Who's that knocking at my REMIC trust door?

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Who's that knocking at my REMIC trust door?

Postby Judge Roy Bean » Thu Apr 28, 2011 11:56 pm

More mortgage document shenanigans being looked at: 8)

(Reuters) - The Internal Revenue Service has launched a review of the tax-exempt status of a widely-held form of mortgage-backed securities called REMICs.


But if the IRS concludes that the REMIC investments failed to comply with strict requirements in the federal tax code, the REMIC would have to pay a 100 percent tax on the income from those investments.

That means that the IRS could confiscate the full amount. Tax law experts said the REMICs also could be subjected to additional penalties for failing to file tax returns on the income.


http://www.reuters.com/article/2011/04/27/us-usa-mbs-taxes-idUSTRE73Q7UX20110427
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Re: Who's that knocking at my REMIC trust door?

Postby Judge Roy Bean » Fri Apr 29, 2011 4:10 am

CaptainKickback wrote:
Should we start figuring out the odds that the IRS is going to find that REMIC investments fail to comply with the necessary requirements?


The real question is, how independent is the IRS?

The DOJ has effectively been neutered to allow the Attorneys General to negotiate with (read: Protect from criminal prosecution) the foreclosure fraud perpetrators but will the IRS play along?
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Re: Who's that knocking at my REMIC trust door?

Postby The Observer » Fri Apr 29, 2011 4:28 am

The IRS will have no choice but to play along should DoJ refuse to file charges or suits against the perps. The IRS cannot initiate litigation on its own.
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Re: Who's that knocking at my REMIC trust door?

Postby jcolvin2 » Fri Apr 29, 2011 7:02 pm

The Observer wrote:The IRS will have no choice but to play along should DoJ refuse to file charges or suits against the perps. The IRS cannot initiate litigation on its own.


The IRS can issue a Notice of Deficiency for the 100% tax on the net income from prohibited transactions set out in section 860F(a)(1) to a REMIC. If a REMIC choses to litigate the matter in the Tax Court prepayment, the DOJ will not be involved.

Alternatively, the REMIC can pay the tax, file a claim for refund, and ultimately bring suit in the district court or the Court of Federal Claims.

If the REMIC pursues the refund route, the government will be represented by the Department of Justice, but probably by the Tax Division rather than the local US Attorney's Offices. The Tax Division has a reputation of being somewhat less succeptible to political pressure than the local US Attorney's Offices.

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Re: Who's that knocking at my REMIC trust door?

Postby Judge Roy Bean » Fri Apr 29, 2011 7:52 pm

This has to be keeping a few folks up at night.

One has to look back at the reasoning behind what has been going on to really understand what the perpetrators may now have to worry about.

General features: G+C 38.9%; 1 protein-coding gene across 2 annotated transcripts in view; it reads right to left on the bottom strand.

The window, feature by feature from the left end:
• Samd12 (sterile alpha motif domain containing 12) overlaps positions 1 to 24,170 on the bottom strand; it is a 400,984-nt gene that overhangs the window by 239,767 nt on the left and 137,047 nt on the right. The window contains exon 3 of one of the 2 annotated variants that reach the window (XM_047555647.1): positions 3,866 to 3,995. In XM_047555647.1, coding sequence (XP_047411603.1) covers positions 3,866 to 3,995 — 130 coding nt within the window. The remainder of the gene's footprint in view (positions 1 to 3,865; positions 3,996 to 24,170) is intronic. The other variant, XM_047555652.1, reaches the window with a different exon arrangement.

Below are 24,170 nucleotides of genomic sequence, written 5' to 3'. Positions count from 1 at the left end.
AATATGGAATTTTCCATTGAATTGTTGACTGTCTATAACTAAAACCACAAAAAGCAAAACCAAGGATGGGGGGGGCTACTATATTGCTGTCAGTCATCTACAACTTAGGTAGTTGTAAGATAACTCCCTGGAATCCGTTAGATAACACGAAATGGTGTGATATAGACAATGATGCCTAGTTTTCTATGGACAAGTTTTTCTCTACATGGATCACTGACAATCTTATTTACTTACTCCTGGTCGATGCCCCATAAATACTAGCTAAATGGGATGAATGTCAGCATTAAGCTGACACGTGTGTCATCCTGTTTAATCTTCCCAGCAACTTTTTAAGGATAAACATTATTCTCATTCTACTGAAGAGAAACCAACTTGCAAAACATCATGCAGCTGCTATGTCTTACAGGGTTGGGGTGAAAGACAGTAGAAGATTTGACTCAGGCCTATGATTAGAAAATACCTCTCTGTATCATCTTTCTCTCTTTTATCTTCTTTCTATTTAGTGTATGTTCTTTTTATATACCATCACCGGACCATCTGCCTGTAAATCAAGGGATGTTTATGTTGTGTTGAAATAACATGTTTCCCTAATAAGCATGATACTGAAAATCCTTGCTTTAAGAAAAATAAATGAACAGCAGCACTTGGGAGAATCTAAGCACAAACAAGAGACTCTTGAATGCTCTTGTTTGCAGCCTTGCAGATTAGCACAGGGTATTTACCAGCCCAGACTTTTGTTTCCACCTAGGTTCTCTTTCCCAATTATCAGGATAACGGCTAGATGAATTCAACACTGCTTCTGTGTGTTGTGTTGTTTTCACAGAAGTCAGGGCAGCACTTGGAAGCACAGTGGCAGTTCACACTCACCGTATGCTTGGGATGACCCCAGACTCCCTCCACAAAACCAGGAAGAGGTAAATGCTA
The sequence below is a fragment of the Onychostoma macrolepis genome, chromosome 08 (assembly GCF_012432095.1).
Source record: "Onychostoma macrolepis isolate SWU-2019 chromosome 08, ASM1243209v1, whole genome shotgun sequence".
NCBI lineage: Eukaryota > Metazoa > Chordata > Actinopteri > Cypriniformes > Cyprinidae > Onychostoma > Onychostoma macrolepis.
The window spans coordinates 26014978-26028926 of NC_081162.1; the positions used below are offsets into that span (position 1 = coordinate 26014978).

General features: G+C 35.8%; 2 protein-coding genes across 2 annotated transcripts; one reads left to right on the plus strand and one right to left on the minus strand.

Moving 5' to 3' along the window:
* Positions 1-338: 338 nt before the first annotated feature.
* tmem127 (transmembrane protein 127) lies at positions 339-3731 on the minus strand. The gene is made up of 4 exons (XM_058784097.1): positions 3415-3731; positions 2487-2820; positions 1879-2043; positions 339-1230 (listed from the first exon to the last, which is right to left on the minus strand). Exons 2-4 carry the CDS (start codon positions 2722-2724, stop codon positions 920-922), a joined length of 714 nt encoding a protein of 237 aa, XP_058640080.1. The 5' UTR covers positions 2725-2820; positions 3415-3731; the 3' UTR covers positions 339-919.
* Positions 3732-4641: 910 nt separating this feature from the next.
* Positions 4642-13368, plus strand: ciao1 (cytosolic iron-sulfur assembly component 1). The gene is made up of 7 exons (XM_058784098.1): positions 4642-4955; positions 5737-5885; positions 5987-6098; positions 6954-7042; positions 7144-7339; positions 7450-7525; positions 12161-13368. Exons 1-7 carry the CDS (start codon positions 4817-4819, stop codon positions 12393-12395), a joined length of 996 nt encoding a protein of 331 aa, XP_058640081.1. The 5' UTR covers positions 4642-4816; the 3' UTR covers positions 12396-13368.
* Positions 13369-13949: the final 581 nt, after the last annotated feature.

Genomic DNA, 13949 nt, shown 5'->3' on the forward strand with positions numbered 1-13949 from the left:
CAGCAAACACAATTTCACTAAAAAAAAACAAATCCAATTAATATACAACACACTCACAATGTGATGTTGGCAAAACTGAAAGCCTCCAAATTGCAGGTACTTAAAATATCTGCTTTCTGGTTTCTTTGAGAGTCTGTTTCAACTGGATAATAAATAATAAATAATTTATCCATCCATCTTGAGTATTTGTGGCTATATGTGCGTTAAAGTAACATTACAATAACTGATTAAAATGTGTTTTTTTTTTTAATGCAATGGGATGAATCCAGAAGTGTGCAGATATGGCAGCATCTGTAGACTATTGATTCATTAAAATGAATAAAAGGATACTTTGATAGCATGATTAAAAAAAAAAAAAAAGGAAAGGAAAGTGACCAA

If you originate a loan with fraudulently-created documents (i.e., altered borrower data, modified HUD-1 documents, an inflated appraisal, etc., etc.), you know that at some point in the future the borrower will go into default - BUT - it can't come back to haunt you, the individual(s) involved in the scheme if the evidence simply disappears.

Then comes the servicer and its foreclosure mill law firm who are more than willing to turn to LPS/DocX to recreate missing documents; they "reverse engineer" loan docs to be used to portray the loan as being legitimate as well as being in default status.

All well and good until someone starts asking for hard evidence of WHEN the loan magically appeared in the trust and the reverse engineered documents don't cover that adequately.

Which brings up other IRS-related questions:
(1) What happens when and if the original loan documents can't be produced by the trustee and/or document custodian under an IRS subpoena?
and
(2) Would the IRS see the "reverse-engineered" documents as attempts to defraud the IRS - such that it would expose the creator(s) to criminal charges?

Keeping in mind it was the IRS that took down Al Capone, is there now a chance the IRS Tax Division could take down the people the DoJ won't touch?
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Re: Who's that knocking at my REMIC trust door?

Postby The Observer » Sat Apr 30, 2011 5:41 am

Judge Roy Bean wrote:Keeping in mind it was the IRS that took down Al Capone, is there now a chance the IRS Tax Division could take down the people the DoJ won't touch?


Again, the question is how can the IRS initiate legal action on its own if DoJ won't give permission?
"I could be dead wrong on this" - Irwin Schiff

"Do you realize I may even be delusional with respect to my income tax beliefs? " - Irwin Schiff

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Re: Who's that knocking at my REMIC trust door?

Postby Judge Roy Bean » Sat Apr 30, 2011 2:19 pm

The Observer wrote:...

Again, the question is how can the IRS initiate legal action on its own if DoJ won't give permission?


I can see the DoJ backing off when the victims of civil foreclosure matters are citizens and the state/local courts are the gatekeepers, but when the "victim" of the crime (forgery, perjury, etc.) is the U.S. Treasury, isn't the DoJ compelled to act?
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